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Should Sustainability Have a Seat in the C-Suit? Jennifer Brown, CEO of Narinex, an electronic components manufacturer based in Michigan, re-read the news alert on her screen. The company had lost another major contract to Glistrom, a UK-based competitor it had regularly beaten. She called out to her secretary. “Sally, I need Herb Tyler and Laura Dyson right away.” Losses like these were not just the normal ebb and flow of deal making, and Brown wanted input from her COO, Tyler, and her CFO, Dyson. She was determined to keep Narinex on top. With $3.2 billion in revenue and operations in North America, Europe, and Asia, Narinex had performed consistently well with Brown at the helm. A favorite of Wall Street analysts, it had kept costs low even as it expanded into new lines and markets, and Brown was now regarded as both innovative and hard-nosed. At her direction, Narinex had outsourced some of its R&D to bring new offerings to market more quickly, and she had negotiated performance-based contracts that kept the supply chain lean and mean. She had also sold the corporate jet and refused a company car, to show her commitment to limiting overhead. Within 20 minutes Dyson and Tyler were waiting for Brown. These senior managers were accustomed to her urgent summons and the subsequent grilling. Tyler had also seen the Glistrom announcement and knew Brown would be anxious. It was a multiyear deal potentially worth $50 million. “I’ve already asked Ian to get competitive intelligence from his team,” Tyler said, referring to Ian Jones, the VP of sales. “He did mention that Glistrom is generating buzz in the field.” “‘Buzz’ doesn’t tell me much. How quickly can you two turn whatever he has into something we can act on?” Brown demanded. Tyler and Dyson exchanged a glance. “Can we have 24 hours?” Dyson asked. With a nod, Brown sent them off to solve the Glistrom puzzle. From the Mouths of Babes At 9:00 the next evening, Brown was sitting at her kitchen counter with a bowl of tomato soup and a two-page memo from Tyler and Dyson. Their analysis of previous-versus-current RFPs highlighted one clear area of concern: sustainability. “Our initial research shows that we’re on target with pricing and terms. Anecdotal information suggests that competitors are offering codevelopment of custom components, but we are confident we can match that. Previous initiatives to outsource some R&D have connected Narinex to a great network of global designers. The biggest change in the market is greater emphasis on sustainability: Some customers are looking beyond compliance issues to how we’re handling waste, whether our suppliers pay fair wages, and even if we’ve eliminated printed documentation and moved everything online. The U.S. federal government and Wal-Mart have incorporated sustainability disclosures into their purchasing RFPs, and we believe the prevalence of such disclosures will continue to grow. Glistrom recently hired its first chief sustainability officer (CSO), possibly in response to these market pressures.” “And what are we doing about it?” Brown wondered aloud. She examined the summary of sustainability initiatives the company had already pursued: installing a green roof on its German plant to cut energy costs, reducing packaging by a third, shifting the bulk of its international shipping to a vendor with the most fuel-efficient air fleet, and, yes, moving all documentation online. She noted that some efforts had yielded remarkably fast and solid paybacks; others would take years to confirm a certain ROI. “We are in compliance with our manufacturing, but that target moves depending on the country of manufacture and receipt,” the memo stated. “Where regulations are looser and customer specifications permit, we produce goods with lower-cost substances that would not be acceptable in all regions.” Putting down the memo, Brown turned to a report on Narinex’s environmental practices. It had been prepared by none other than her 17-year-old granddaughter as a school assignment. Zoe had e-mailed it to her a few days earlier with a short note: Thanks for your help getting information for this, Nana. You should read it. You weren’t the worst company we talked about, but you weren’t the best either! XOXO. The teenager’s analysis was refreshingly direct—free of corporate politics and personal ambition. Zoe’s top recommendation: Hire a CSO. “From the mouths of babes,” Brown mused. She knew several other companies had appointed CSOs. She’d generally resisted hiring a chief whatever officer to address the latest competitive challenge. But could sustainability be different? She had to admit she was no expert. She texted Tyler and Dyson to ask for their opinion. From the Mouths of Experience Brown crossed the catwalk that spanned the atrium of Narinex’s headquarters and glanced out at the gathering clouds. Spits of rain began to dot the three-story glass windows. In a few minutes, she would meet with her executive team to discuss the Glistrom situation. Scrawled at the top of the Dyson/Tyler memo tucked under her arm was an excerpt from Zoe’s report: “The emerging best practice is to make sustainability a C-suite responsibility.” Outside the Delphi conference room, she breathed deeply and heaved open the doors. On one side of the table were Dyson; Stanley Samson, the head of communications; and Hans Stevenson, the global head of R&D, who had recently taken that post after a successful stint at Narinex’s European headquarters in Hamburg. On the other side sat Ian Jones and Herb Tyler. Brown turned first to her sales chief. “Alright, Ian, let’s have it. What the hell is going on out there?” Ian Jones smiled ruefully. He’d been in sales at Narinex for 20 years, rising gradually during the tenure of three CEOs before Jennifer Brown. He liked her no-nonsense manner and willingness to engage with customers. “Glistrom’s on a roll,” he said. “They aren’t beating us on price, and their service has always been good. Laura filled me in on this green angle, and I think she’s on to something. Their chief sustainability officer has been everywhere recently—at conferences, on cable news shows, even blogging. Customers are more and more concerned with this stuff, and Glistrom has a better story to tell than we do. My folks in the field get asked about it a lot.” Stanley Samson piped up. “Maria Capelli is her name. I’ve been tracking her clips.” Brown remembered hearing about Capelli’s appointment. “She was quiet for about six months, probably learning the ropes. But this fall, she’s had something every day or two. I don’t know if Glistrom’s actually doing more than we are on green issues, but they are certainly raising their profile. I’d love to be able to make that happen for us.” “Well, shouldn’t we be getting some clips of our own?” asked Dyson. “We have our own story, and Jennifer can tell it. Isn’t it even more powerful to have this message coming from the very top? In fact, the one criticism I’ve heard about Glistrom is that speaking through a surrogate weakens their message.” Herb Tyler nodded in agreement. “We’re pretty good in some areas—but mostly those where we ‘went green’ because it lowered costs,” Samson replied. “I don’t want us to be accused of greenwashing. It could undo all our good work.” He looked across at Tyler. “Truthfully, our progress has been largely inadvertent. Right, Herb?” Tyler agreed. “In terms of manufacturing and operations, this has primarily been a cost and compliance issue. We’re not at the head of the class. And getting there means complex, costly tracking and reporting of not only our direct impact, but also that of our suppliers and their suppliers. Frankly, some parts of our supply chain I’d rather not see on the evening news. Remember when Global Green Action came after us in Taiwan?” Brown and the others well remembered the protestors who had thrown empty barrels marked with a skull and crossbones into the decorative fountain outside Narinex’s main Asian facility the previous year. Fortunately, only the local chapter of the activist organization had been involved, and media coverage was thin. Brown had dispatched Tyler to pacify the group with a commitment to review the company’s practices. After they tightened up a few things that had no impact on cost, the problem went away. But video footage of the protest was still easily accessible online. “Let’s pull back for a moment,” Brown said. She encouraged spirited discussion among her executive team, but at times it led to chaos. “You’ve already persuaded me that the sustainability issues are real. The challenge is what to do about them. We can’t afford to lose business to Glistrom or anyone else on a regular basis. On the other hand, being, in Herb’s words, ‘head of the class’ is often code for ‘expensive’.” Laura Dyson inserted herself. “And these are mostly things we’ve never done before; calculating return is dicey. Much of the cost savings is based on projections whose underlying assumptions may not hold true over time. In some cases, we might need to absorb short-term cost increases to get the long-term benefit.” “What concerns me,” said Brown, “is that I see and hear tactics but no strategy. Could a CSO pull it all together? Hans, you’re just back from Europe. What are your thoughts?” “I think we’ve been asking the wrong questions,” Stevenson replied. “It doesn’t matter whether we go tit-for-tat with Glistrom on executive hires. Maria Capelli’s luster will dull soon enough. With all due respect, it isn’t even about RFPs. It’s whether being greener than Glistrom and the rest of our competitors helps us seize competitive advantage. If merely being in compliance gets us all the possible benefit, let’s stop there. But I think we have a bigger strategic opportunity, and a CSO can be a catalyst.” Brown had always liked Stevenson and guessed that he might want to be CSO. He cared about the issues and knew the business cold. It would be a challenging career move for him. Stevenson went on to explain how his division’s biggest cost-saver over the past three years—a change in sourcing that made the Emerald line of components 20% less expensive to produce—was attributable to the European Union’s RoHS regulations governing hazardous substances. “If a CSO, an internal champion, can take a compliance issue and use it to catalyze real innovation across our company, we’ll leave Glistrom in the dust. And then we’ll have a great story to tell,” he concluded. “Hans, I certainly was impressed with what your team did with Emerald, but let’s not forget that you got great results with existing resources,” said Dyson. “We didn’t need a new C-level position and the overhead that would have come with it. And it takes up to a year to get a new function running.” She shot a glance at Brown. “Hans, you and Herb and the rest of this team can tackle these issues.” Ian Jones turned the discussion back to Brown. “Jennifer, what are your thoughts?” Brown paused for a moment. “I don’t want the executive team to be any larger than necessary—particularly not for show. And I have seen surrogates dilute a message. However, these issues may challenge some deeply cherished parts of our culture. We can’t wait for this to blow over, and the sales team needs a story to share now. Sometimes you need someone to advocate a fresh viewpoint.” “Isn’t that what consultants are for?” asked Dyson. “They can quickly bring in specialized knowledge, and we can charge them specifically with targeting sacred cows. We have a track record of hiring consultants who get the job done.” “Only an insider can make this part of our DNA,” Stevenson shot back. “Consultants won’t be invested for the long term.” “Or if they are, it will cost us a fortune,” Dyson quipped. “Insider or outsider, I just want to make sure that the priorities of some customers don’t distract us from meeting the needs of the rest. We still have a lot of customers who care more about cost than biodegradable materials.” “Not as many as we used to,” Brown mused. “Not as many as we used to…” 1) What do you understand by the term “sustainability”? 2) Should a business consider sustainability as part of its overall strategy or should it be treated simply as an environmental, a compliance with legal regulations, or a public relations matter? Please explain why or why not. 3) How would you integrate and implement a sustainability initiative as part of the overall strategy? 4) Should Narinex hire a CSO? If “Yes” should it be a full time position at the top management level or should it be the CEO’s responsibility? If “No” why not? ...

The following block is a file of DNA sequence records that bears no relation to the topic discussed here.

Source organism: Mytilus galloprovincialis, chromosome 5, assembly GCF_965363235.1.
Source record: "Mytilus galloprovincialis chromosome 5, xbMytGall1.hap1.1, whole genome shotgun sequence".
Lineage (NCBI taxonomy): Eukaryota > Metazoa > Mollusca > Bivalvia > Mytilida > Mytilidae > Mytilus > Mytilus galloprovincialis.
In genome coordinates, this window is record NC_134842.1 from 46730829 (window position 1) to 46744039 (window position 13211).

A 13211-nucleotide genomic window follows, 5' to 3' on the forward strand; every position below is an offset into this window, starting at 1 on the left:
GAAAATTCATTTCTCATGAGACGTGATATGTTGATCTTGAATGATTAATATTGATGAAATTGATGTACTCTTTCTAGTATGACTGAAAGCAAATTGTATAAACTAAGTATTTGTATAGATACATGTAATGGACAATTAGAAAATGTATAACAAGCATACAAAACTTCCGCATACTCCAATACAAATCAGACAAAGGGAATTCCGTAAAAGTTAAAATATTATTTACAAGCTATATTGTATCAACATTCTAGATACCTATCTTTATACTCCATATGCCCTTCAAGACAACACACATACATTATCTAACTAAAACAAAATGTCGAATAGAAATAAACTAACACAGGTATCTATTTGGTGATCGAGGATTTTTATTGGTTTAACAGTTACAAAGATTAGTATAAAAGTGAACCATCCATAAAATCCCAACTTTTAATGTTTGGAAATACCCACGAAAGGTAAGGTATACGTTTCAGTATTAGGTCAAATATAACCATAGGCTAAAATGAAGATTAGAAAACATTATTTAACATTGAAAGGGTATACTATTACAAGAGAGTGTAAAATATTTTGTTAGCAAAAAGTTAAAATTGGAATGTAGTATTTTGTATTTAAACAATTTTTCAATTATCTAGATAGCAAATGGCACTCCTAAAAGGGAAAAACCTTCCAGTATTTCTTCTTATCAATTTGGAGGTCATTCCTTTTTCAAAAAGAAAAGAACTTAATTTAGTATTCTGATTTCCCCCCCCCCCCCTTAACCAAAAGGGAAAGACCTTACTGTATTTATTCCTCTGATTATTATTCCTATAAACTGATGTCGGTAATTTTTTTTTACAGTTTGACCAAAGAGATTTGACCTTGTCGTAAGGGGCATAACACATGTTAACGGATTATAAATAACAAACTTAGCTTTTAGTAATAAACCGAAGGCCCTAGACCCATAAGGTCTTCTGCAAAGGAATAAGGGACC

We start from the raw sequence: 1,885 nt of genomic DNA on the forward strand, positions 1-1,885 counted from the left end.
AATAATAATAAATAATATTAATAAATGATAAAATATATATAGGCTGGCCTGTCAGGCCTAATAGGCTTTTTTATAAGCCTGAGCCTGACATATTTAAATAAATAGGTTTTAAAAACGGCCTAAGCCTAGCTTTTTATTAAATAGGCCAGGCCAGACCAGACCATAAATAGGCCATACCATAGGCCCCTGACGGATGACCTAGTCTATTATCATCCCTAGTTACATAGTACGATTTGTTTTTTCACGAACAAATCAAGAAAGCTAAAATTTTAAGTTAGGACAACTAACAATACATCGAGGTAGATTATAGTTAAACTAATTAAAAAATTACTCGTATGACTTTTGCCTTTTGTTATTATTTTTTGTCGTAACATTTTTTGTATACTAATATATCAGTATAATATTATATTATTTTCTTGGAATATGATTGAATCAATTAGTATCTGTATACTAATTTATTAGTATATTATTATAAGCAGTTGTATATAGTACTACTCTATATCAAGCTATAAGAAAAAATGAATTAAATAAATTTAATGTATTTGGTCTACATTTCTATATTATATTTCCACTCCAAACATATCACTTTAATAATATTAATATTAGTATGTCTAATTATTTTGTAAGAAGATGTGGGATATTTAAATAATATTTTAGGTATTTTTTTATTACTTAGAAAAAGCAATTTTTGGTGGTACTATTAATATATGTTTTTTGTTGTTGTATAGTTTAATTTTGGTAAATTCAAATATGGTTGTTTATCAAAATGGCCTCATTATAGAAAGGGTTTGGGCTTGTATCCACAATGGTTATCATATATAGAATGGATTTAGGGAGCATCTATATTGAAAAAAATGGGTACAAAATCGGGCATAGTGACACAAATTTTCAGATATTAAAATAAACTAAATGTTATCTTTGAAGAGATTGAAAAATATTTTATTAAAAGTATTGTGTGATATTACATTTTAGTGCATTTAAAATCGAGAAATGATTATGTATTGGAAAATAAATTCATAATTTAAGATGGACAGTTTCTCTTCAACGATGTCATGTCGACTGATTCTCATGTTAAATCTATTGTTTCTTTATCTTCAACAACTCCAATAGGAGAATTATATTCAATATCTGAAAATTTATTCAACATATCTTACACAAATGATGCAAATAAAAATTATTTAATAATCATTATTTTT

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1) What do you understand by the term “sustainability”?
In business, sustainability refers to the management and coordination of environmental,
social and financial demands in an organization to ensure ethical, responsible and ongoing
business success. The term business sustainability is mostly used to define the management of
the triple bottom line that includes the management of social and environmental risks,
obligations and responsibilities, and financial success. The three business impacts are at times
referred to as planet, people and profits. In the broader context, it requires a long-term view of
the return on investment.
There has been a shift in the corporate cultures. In the past, social and environmental
concerns were viewed as a conflict of the organizational financial goals. The modern corporate
culture view social and environment as long-term investments that will have a future impact on
the business sustainability. The World Council for Economic Development (WCED) defines
sustainable developments as development that "meets the needs of the present without